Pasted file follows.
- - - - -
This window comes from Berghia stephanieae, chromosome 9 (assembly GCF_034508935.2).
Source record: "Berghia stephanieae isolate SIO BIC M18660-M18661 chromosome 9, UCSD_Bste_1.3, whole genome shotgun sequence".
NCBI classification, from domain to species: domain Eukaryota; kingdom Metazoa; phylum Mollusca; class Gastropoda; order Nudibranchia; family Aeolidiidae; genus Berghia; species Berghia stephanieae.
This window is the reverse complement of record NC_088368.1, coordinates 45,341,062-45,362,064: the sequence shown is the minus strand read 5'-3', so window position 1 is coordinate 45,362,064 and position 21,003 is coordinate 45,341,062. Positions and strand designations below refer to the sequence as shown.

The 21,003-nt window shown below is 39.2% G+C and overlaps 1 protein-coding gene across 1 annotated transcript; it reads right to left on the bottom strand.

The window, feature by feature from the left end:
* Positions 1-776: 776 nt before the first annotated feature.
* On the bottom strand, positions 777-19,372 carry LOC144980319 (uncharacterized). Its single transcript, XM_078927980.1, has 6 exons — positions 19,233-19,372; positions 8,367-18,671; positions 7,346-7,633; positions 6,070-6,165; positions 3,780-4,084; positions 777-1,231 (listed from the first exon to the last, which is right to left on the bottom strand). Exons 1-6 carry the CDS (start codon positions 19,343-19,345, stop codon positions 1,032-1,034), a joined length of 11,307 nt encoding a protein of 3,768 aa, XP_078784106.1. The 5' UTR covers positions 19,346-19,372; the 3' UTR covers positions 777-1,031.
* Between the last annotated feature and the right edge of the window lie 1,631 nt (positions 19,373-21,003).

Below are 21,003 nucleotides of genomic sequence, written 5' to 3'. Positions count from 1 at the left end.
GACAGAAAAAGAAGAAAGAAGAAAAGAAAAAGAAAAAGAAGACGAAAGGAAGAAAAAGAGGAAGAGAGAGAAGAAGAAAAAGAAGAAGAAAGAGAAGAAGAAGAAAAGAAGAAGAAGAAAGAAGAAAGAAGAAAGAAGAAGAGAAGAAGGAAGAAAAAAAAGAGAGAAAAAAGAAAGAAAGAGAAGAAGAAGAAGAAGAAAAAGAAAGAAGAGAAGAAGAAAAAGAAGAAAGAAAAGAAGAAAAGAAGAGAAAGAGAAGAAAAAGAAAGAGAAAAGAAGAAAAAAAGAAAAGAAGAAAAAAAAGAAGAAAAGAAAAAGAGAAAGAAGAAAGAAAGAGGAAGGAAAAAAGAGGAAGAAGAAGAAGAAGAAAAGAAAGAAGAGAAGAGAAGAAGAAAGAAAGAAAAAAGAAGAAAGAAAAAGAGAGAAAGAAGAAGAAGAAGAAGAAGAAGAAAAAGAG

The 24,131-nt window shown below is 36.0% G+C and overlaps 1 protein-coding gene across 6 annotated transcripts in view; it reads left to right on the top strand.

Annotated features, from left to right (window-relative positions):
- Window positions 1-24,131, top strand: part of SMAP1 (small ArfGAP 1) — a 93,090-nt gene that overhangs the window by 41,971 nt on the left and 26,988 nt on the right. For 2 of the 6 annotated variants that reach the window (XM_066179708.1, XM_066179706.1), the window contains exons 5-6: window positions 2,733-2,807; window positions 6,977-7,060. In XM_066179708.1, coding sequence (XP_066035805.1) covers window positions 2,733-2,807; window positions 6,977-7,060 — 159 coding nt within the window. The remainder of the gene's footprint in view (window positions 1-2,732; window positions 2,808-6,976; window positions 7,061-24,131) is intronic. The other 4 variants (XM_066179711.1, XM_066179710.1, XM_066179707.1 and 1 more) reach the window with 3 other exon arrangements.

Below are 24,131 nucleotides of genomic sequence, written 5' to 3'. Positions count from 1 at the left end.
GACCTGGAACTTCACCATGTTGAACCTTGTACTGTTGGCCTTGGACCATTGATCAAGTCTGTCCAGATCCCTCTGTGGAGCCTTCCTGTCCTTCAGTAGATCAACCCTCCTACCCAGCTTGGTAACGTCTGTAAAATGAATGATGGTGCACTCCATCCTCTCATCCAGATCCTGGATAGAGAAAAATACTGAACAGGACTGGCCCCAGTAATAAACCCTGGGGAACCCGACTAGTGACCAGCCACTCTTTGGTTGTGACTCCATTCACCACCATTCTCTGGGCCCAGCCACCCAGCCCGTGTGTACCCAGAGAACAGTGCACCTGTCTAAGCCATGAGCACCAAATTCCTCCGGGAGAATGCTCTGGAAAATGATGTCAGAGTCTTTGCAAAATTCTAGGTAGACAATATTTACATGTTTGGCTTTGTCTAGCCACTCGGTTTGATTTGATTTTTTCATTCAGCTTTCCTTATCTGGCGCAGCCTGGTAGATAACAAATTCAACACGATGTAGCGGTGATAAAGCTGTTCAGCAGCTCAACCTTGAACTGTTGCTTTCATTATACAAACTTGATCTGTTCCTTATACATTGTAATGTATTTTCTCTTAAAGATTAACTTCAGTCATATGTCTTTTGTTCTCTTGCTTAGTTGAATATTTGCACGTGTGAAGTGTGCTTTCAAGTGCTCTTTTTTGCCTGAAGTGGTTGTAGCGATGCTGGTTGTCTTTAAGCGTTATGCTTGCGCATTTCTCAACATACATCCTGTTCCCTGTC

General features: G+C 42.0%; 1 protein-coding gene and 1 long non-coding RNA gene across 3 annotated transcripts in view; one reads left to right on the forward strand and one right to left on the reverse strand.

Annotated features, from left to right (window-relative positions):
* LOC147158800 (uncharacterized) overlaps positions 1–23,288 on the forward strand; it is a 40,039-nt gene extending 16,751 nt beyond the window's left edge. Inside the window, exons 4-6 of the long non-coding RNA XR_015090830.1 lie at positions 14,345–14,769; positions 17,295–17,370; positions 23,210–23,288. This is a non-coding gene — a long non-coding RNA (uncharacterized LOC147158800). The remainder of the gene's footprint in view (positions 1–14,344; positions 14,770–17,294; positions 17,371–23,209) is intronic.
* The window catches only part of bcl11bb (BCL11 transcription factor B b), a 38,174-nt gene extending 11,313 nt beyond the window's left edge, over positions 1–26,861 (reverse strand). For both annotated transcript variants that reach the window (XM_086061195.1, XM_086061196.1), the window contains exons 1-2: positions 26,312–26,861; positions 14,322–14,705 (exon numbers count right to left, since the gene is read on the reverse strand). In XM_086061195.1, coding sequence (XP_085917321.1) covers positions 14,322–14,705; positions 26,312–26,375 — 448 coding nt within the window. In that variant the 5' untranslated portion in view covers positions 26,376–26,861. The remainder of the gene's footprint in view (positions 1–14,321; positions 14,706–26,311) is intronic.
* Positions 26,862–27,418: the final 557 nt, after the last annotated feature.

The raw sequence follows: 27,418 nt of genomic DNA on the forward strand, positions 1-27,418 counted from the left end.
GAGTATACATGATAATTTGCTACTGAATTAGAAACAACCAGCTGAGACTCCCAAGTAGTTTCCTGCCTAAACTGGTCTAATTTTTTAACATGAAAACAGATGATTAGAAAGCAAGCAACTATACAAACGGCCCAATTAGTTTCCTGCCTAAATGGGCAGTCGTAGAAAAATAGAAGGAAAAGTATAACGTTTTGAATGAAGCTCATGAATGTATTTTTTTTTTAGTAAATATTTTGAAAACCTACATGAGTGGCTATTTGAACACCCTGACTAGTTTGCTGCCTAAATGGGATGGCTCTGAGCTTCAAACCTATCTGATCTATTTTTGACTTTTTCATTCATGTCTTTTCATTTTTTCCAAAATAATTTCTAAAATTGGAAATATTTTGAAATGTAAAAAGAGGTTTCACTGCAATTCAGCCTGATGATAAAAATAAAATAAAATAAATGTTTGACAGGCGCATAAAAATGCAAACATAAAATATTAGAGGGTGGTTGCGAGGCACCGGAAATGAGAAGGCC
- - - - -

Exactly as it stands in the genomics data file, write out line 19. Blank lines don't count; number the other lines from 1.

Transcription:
* LOC147158800 (uncharacterized) overlaps positions 1–23,288 on the forward strand; it is a 40,039-nt gene extending 16,751 nt beyond the window's left edge. Inside the window, exons 4-6 of the long non-coding RNA XR_015090830.1 lie at positions 14,345–14,769; positions 17,295–17,370; positions 23,210–23,288. This is a non-coding gene — a long non-coding RNA (uncharacterized LOC147158800). The remainder of the gene's footprint in view (positions 1–14,344; positions 14,770–17,294; positions 17,371–23,209) is intronic.